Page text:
It's time to celebrate! Roald Dahl's 100th birthday is coming up, so it's time to break out the giant peaches and rivers of molten chocolate. Many of us loved Roald Dahl's stories as children. Whether we were looking up to telekinetic girl genius Matilda or cowering in fear from The Witches, those books had something strange and wonderful for every kid. But how much do we really know about the man behind the chocolate factory? Here are a few facts you probably never knew about Roald Dahl.
You won't be surprised to learn that Roald Dahl enjoyed chocolate, that he had children of his own, or that he invented 238 words in The BFG alone. Perhaps you won't even be surprised to learn that he always wrote on yellow paper, or that his parents were Norwegian. But did you know that he was friends with Ernest Hemingway? Or that he spoke Swahili? Or that he was a spy? Dahl had a wildly interesting life, even before he was writing about oompa loompas.
So in honor of Roald Dahl's centennial, eat too much candy. Frighten a few children with bizarre, darkly humorous tales. And read up on Dahl's fascinating real life adventures. He's a prime example of how a children's author doesn't have to be just one thing:
1. He was a fighter pilot
Despite being too tall for the job at 6' 6", Roald Dahl was a professional fighter pilot in World War II. He fought for the British Royal Air Force, and he nearly died after a plane crash near Alexandria, Egypt. He fractured his skull, temporarily blinded himself, and passed out, but lived to write about the ordeal. He even went back to flying afterwards, shooting down German planes in the Battle of Athens, 1941.
2. He was a sexy spy
Not only was he a spy, he was a sexy spy. Following his stint as a fighter pilot, Dahl was sent to the U.S. as an intelligence agent. His supplied info about the American inner-circle to an MI6 organization alongside officer Ian Fleming (best known for writing books about some guy named James Bond). While in America Dahl hung out with fellow writer Ernest Hemingway and seduced a few high profile American socialites (in the name of gathering intelligence, of course).
3. He worked for Shell Petroleum in East Africa
Prepare to feel uncomfortable: Roald Dahl also served in the British colonial army in East Africa. Before he was a fighter pilot, he moved to Kenya and then Tanzania as an employee of Shell Petroleum, where he lived in a mansion and learned Swahili. So... just go ahead and put him on a list of your extremely problematic faves. Once World War II broke out, he was also put in charge of rounding up all the Germans in Dar-es-Salaam for the British government (no pressure).
4. He mostly wrote for adults before he had children
You might not associate the name Roald Dahl with Playboy, but a lot of Dahl's writing was very... adult. Before he became a family man, most of his writing was for grown ups. He did start his writing career with the hallowing tale of surviving a plane crash, after all. And he followed it up with macabre and sometimes erotic short stories. He continued writing for adults throughout his career, but his children's writing eventually became his most well-known work.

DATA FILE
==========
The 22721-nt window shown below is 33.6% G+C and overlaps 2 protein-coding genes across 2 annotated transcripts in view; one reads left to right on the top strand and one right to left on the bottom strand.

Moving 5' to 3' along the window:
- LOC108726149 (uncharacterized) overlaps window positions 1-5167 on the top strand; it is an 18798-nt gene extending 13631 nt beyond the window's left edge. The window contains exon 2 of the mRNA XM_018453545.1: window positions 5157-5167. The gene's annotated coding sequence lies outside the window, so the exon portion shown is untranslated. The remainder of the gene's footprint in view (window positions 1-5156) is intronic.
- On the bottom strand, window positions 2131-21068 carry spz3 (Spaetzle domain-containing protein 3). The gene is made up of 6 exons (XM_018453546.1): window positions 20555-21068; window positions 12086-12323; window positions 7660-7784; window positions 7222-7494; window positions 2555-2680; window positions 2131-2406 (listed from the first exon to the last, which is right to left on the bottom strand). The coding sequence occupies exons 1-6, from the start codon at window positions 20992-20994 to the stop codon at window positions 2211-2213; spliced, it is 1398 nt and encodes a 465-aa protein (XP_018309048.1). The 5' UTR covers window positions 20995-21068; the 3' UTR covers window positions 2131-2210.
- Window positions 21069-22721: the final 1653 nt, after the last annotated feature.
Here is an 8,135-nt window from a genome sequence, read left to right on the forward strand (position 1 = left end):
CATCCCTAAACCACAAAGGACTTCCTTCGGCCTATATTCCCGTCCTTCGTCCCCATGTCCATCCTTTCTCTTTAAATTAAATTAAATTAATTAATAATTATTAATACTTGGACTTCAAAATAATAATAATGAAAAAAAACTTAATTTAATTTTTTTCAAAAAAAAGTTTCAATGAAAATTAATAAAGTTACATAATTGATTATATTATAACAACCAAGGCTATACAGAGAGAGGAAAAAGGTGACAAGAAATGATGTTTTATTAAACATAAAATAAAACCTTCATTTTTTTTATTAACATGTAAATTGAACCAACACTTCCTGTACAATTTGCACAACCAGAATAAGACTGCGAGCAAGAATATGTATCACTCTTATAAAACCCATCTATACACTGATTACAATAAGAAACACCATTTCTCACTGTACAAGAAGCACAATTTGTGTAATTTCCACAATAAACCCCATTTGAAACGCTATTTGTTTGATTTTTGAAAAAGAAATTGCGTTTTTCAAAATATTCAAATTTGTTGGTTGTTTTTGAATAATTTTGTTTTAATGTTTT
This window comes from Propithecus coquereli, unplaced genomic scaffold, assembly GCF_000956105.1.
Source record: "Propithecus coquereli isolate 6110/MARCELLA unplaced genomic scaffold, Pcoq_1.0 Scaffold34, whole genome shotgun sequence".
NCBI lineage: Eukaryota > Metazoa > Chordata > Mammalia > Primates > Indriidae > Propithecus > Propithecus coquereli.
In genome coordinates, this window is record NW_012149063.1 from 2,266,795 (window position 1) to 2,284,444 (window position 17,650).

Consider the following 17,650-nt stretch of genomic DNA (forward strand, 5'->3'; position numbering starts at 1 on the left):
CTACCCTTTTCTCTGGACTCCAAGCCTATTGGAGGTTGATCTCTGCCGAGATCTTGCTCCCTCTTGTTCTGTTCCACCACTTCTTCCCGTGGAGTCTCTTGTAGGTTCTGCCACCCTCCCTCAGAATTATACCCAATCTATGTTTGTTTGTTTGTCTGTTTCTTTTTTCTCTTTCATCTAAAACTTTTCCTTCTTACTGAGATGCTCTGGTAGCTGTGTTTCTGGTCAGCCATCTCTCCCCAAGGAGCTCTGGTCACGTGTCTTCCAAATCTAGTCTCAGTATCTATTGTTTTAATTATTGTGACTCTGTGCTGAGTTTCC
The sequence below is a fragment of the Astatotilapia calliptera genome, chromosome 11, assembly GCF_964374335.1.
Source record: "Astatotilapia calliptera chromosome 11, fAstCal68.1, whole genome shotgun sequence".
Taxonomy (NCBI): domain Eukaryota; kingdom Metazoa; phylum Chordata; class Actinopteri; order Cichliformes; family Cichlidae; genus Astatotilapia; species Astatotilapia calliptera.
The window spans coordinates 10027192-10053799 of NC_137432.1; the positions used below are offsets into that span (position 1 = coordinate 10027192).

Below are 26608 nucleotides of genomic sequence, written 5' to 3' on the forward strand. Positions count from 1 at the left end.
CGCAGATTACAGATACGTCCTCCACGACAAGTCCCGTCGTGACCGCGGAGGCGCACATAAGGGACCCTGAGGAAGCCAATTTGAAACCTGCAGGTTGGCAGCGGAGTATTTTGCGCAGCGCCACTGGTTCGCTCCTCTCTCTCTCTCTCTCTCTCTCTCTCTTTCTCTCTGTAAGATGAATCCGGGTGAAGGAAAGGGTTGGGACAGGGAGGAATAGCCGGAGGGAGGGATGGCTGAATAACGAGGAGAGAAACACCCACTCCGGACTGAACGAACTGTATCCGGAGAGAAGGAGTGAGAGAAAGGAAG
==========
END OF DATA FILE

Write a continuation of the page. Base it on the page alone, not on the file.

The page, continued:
5. He wrote all his children’s stories in a small hut
Roald Dahl liked to work in a shed in the garden, writing on a board balanced across his armchair. He habitually wrote from 10 to 12, and then again from 4 to 6. The shed was also home to Dahl's strange collection of memorabilia, including a ball of paper from chocolate bar wrappers and a piece of his own hip bone that had been surgically removed.
6. He advocated for vaccines and contributed to modern neurosurgery
Roald Dahl's family life was marred by tragedy. In 1960, his 4-month-old son Theo was hit by a taxi and suffered brain damage. Dahl, along with surgeon Kenneth Till and toymaker Stanley Wade, invented the Wade-Dahl-Till valve to help his recovery. Two years later, his seven-year-old daughter Olivia died of measles, and Dahl became a fierce advocate for childhood vaccination. The BFG is dedicated to her. Three years after that, his wife suffered three aneurysms while pregnant. No wonder his stories are so dark.
7. He wrote the screenplays for Chitty Chitty Bang Bang and You Only Live Once
Well, he did have real life spy experience to go off of. Both scripts were heavily edited by other writers, but Dahl was given the job of adapting both books for the big screen. Blame him for all your childhood nightmares about the Child Catcher.
8. He got poor grades in writing at school
Writing was not his best subject as a kid. In fact, one teacher wrote in an official school report about Dahl: "I have never met anybody who so persistently writes words meaning the exact opposite of what is intended." Roald Dahl held onto that report for the rest of his life, but it didn't seem to discourage him too much.
9. He was buried with all of his favorite things
Roald Dahl passed away in 1990, but his sense of humor lives on. He was given a modified "viking funeral," and buried with some of his favorite things, including his trusty pencils, red wine, chocolate (of course), snooker cues, and a power saw.
Images: Carl Van Vechten/Wikipedia Commons, Giphy (9)